Breast Self-Examination

You should begin examining your breasts at age 20 even though the risk for breast cancer is low in this age group. It is important to become familiar with how your breasts look and feel. This is true for pregnant women, nursing mothers, women in menopause and women who have breast implants.

Women should examine their breasts once a month to look for changes and lumps. By doing monthly breast exams, you get to know how your breasts feel and how they can change from month to month. This allows you to pick up changes early. It can also offer you some reassurance that your breast health is good. This exam only takes minutes. Most breast lumps are not caused by cancer. If you find a lump, a special x-ray called a mammogram, or other tests may be needed to determine what is wrong.

Some of the signs that a breast lump is caused by cancer include:

  • Dimpling of the skin or changes in the shape of the breast or nipple.
  • A dark-colored or bloody discharge from the nipple.
  • Swollen lymph glands around the breast or in the armpit.
  • Redness of the breast or nipple.
  • Scaly nipple or skin on the breast.
  • Pain or swelling of the breast.


There are a few points to follow when doing a thorough breast exam. The best time to examine your breasts is 5 to 7 days after the menstrual period is over. During menstruation, the breasts are lumpier, and it may be more difficult to pick up changes. If you do not menstruate, have reached menopause or had a hysterectomy, examine your breasts the first day of every month. After three to four months, you will become more familiar with the variations of your breasts and more comfortable with the exam.

  • Perform your breast exam monthly. Keep a written record with breast changes or normal findings for each breast. This makes it easier to be sure of changes and to not solely depend on memory for size, tenderness, or location. Try to do the exam at the same time each month, and write down where you are in your menstrual cycle if you are still menstruating.
  • Look at your breasts. Stand in front of a mirror with your hands clasped behind your head. Tighten your chest muscles and look for asymmetry. This means a difference in shape or contour from one breast to the other, such as puckers, dips or bumps. Look also for skin changes.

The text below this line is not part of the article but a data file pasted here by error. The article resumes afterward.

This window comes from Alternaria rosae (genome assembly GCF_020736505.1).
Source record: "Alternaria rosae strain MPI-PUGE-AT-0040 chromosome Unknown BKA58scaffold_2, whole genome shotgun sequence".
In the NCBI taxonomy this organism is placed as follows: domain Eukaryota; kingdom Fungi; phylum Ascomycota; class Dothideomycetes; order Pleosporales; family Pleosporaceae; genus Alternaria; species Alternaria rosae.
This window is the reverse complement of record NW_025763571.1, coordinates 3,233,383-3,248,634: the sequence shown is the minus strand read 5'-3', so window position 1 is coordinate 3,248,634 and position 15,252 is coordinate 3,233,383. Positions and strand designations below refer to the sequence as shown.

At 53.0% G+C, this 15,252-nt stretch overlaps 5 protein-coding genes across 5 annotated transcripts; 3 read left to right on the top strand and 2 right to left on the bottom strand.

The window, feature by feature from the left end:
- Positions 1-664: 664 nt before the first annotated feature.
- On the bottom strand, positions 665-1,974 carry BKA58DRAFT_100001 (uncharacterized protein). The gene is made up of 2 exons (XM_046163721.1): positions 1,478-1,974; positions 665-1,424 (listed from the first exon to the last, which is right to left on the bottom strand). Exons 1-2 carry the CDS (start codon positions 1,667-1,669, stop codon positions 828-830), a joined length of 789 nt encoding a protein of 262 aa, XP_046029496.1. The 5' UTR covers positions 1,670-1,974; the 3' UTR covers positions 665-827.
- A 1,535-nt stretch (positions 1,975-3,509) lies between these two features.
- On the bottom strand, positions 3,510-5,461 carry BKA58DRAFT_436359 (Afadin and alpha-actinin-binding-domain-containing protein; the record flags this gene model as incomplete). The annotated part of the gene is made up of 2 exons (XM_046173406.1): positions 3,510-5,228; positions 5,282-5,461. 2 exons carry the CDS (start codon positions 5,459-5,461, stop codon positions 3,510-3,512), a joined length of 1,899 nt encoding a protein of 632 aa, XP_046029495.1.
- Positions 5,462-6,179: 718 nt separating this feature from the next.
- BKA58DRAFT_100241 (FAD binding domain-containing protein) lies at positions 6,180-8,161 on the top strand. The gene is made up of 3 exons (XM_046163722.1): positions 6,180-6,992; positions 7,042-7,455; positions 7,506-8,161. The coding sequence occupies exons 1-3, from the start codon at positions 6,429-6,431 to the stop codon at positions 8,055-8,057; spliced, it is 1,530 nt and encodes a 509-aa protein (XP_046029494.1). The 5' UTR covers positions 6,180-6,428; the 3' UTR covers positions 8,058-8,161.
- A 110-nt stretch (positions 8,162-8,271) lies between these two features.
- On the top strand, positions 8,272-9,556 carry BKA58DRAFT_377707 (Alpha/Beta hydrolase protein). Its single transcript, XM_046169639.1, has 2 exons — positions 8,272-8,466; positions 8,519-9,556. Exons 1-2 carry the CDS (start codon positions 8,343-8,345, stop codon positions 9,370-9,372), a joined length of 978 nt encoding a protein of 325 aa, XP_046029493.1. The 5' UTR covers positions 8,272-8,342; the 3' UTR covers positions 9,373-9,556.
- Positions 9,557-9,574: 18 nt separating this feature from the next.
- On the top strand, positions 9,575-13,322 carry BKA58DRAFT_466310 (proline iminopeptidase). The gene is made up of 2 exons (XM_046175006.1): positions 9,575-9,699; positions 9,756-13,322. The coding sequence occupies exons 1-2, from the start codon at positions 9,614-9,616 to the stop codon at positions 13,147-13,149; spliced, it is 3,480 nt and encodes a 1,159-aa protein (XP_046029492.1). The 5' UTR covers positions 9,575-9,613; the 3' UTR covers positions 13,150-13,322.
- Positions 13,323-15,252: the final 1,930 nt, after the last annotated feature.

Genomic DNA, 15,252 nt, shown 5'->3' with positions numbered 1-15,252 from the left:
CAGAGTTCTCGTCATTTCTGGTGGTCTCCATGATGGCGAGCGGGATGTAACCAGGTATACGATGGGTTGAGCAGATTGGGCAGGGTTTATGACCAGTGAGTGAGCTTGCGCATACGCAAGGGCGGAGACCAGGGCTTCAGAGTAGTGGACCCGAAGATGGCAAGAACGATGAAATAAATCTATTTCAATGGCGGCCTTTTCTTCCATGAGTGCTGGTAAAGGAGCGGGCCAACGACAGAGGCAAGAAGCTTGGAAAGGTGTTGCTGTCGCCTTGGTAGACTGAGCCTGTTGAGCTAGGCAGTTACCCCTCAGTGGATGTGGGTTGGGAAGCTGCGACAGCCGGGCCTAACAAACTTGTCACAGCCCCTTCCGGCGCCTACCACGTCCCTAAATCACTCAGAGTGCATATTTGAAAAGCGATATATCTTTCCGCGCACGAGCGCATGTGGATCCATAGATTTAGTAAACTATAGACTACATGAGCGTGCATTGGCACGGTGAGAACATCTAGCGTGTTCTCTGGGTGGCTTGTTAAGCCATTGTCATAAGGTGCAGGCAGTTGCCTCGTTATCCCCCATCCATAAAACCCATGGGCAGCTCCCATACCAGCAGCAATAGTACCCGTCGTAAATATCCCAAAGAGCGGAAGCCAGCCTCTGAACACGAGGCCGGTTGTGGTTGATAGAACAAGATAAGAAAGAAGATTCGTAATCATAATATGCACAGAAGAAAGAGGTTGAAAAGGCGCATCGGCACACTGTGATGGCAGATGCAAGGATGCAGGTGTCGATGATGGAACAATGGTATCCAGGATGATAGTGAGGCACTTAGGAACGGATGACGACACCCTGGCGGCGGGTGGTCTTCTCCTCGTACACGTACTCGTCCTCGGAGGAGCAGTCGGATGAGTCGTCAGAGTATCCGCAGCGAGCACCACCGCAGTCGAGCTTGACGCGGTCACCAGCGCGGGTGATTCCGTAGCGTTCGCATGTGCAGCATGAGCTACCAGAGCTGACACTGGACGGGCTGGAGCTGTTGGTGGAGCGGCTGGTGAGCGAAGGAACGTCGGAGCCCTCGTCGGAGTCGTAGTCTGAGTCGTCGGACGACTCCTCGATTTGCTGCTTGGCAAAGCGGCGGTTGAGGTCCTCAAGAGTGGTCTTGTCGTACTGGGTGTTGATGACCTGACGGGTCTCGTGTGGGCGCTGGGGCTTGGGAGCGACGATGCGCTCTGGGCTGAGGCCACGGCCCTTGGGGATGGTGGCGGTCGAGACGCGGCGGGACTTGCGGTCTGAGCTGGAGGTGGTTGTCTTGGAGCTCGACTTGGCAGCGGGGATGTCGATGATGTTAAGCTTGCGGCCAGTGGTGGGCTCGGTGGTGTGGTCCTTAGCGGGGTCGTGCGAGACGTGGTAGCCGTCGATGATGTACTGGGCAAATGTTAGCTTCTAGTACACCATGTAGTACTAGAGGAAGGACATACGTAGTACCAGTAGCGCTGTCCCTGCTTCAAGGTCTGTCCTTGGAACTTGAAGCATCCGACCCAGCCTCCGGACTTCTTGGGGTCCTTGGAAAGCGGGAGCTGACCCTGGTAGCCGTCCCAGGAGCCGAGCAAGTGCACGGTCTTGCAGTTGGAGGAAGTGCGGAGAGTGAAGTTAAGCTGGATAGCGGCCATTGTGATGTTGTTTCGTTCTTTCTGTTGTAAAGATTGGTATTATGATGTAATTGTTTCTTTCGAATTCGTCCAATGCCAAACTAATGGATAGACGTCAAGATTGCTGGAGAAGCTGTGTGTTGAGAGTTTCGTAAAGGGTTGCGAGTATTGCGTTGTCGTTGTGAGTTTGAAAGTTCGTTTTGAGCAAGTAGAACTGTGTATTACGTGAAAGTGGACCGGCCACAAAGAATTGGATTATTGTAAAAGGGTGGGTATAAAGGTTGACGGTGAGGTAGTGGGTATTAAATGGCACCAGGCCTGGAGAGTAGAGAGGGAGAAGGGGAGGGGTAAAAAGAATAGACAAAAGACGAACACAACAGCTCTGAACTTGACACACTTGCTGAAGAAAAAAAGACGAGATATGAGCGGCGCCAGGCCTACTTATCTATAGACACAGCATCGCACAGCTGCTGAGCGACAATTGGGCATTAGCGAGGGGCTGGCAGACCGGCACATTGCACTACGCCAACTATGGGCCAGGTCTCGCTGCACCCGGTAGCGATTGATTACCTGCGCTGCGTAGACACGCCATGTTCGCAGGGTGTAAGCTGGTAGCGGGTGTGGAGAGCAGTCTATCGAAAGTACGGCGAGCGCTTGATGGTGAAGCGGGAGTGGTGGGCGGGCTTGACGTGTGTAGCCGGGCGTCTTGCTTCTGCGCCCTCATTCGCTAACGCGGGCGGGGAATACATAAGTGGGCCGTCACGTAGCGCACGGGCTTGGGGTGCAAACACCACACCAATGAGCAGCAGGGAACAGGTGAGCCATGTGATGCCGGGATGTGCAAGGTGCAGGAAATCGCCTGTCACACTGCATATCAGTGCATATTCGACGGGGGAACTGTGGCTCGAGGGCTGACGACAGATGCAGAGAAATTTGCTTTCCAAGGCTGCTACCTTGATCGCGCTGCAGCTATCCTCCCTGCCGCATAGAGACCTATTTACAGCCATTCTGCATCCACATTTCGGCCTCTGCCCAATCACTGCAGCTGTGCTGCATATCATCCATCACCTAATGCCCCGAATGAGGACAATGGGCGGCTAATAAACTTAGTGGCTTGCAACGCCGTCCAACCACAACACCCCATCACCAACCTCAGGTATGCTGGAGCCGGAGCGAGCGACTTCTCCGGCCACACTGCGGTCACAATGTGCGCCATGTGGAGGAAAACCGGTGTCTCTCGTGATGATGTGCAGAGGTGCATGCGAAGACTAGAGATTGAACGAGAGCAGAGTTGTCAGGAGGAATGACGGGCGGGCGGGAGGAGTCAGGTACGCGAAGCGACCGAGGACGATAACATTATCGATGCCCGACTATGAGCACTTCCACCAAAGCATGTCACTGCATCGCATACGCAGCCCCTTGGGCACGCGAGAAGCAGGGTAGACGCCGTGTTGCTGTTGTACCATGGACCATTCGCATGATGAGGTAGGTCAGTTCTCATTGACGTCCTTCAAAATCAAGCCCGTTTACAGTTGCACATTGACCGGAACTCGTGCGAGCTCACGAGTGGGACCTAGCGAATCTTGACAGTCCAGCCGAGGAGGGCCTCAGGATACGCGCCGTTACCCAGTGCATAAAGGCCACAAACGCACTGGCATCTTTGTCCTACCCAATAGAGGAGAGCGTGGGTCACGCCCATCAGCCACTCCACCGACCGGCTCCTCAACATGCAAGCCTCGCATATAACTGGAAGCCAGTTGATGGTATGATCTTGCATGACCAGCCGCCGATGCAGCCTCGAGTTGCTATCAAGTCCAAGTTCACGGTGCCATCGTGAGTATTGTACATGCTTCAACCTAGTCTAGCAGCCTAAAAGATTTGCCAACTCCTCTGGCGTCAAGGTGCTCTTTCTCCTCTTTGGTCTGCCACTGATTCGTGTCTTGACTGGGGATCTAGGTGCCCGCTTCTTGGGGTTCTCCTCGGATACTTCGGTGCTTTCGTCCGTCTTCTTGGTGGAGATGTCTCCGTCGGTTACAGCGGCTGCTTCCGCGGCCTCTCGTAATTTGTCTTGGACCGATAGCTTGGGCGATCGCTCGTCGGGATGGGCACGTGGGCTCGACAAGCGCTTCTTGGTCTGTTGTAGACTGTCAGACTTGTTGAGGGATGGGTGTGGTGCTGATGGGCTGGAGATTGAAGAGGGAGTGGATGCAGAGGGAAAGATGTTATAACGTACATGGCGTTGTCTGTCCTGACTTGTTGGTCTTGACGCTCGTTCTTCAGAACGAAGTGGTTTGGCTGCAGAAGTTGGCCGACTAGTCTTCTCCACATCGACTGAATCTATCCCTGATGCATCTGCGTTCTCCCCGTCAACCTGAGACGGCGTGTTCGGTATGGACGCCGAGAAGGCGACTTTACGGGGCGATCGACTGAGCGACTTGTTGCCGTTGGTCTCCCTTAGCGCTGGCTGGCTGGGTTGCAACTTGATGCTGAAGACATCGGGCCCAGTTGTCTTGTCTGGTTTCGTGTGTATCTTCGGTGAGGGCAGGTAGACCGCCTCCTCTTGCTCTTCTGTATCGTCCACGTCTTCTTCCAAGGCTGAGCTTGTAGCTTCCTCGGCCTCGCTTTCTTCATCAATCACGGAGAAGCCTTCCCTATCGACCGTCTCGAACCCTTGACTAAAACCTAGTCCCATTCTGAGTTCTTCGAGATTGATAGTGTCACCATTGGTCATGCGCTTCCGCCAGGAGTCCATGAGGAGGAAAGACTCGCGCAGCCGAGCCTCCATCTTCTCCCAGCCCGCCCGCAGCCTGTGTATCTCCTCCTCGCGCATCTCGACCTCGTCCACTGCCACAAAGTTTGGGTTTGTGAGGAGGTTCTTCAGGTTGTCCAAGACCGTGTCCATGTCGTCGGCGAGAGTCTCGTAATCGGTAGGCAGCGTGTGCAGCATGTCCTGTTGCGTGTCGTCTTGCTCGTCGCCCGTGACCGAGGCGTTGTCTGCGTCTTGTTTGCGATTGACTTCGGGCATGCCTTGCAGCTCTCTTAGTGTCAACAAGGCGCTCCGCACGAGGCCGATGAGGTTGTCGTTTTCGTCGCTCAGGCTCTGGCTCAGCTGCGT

• Lean forward with your hands on your hips. Again, look for symmetry and skin changes.
  • While showering, soap the breasts, and carefully feel the breasts with fingertips while holding the arm (on the side of the breast being examined) over the head. Do this with each breast carefully feeling for lumps or changes. Typically, a circular motion with moderate fingertip pressure should be used.
  • Repeat this exam while lying on your back, again with your arm behind your head and a pillow under your shoulders. Again, use your fingertips to examine both breasts, feeling for lumps and thickening. Begin at 1 o’clock and go clockwise around the whole breast.
  • At the end of your exam, gently squeeze each nipple to see if there is any drainage. Look for nipple changes, dimpling or redness.
  • Lastly, examine the upper chest and clavicle areas and in your armpits.

It is not necessary to become alarmed if you find a breast lump. Most of them are not cancerous. However, it is necessary to see your caregiver if a lump is found in order to have it looked at.

Document Released: 01/25/2006 Document Re-Released: 10/15/2010

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Adult Health Advisor

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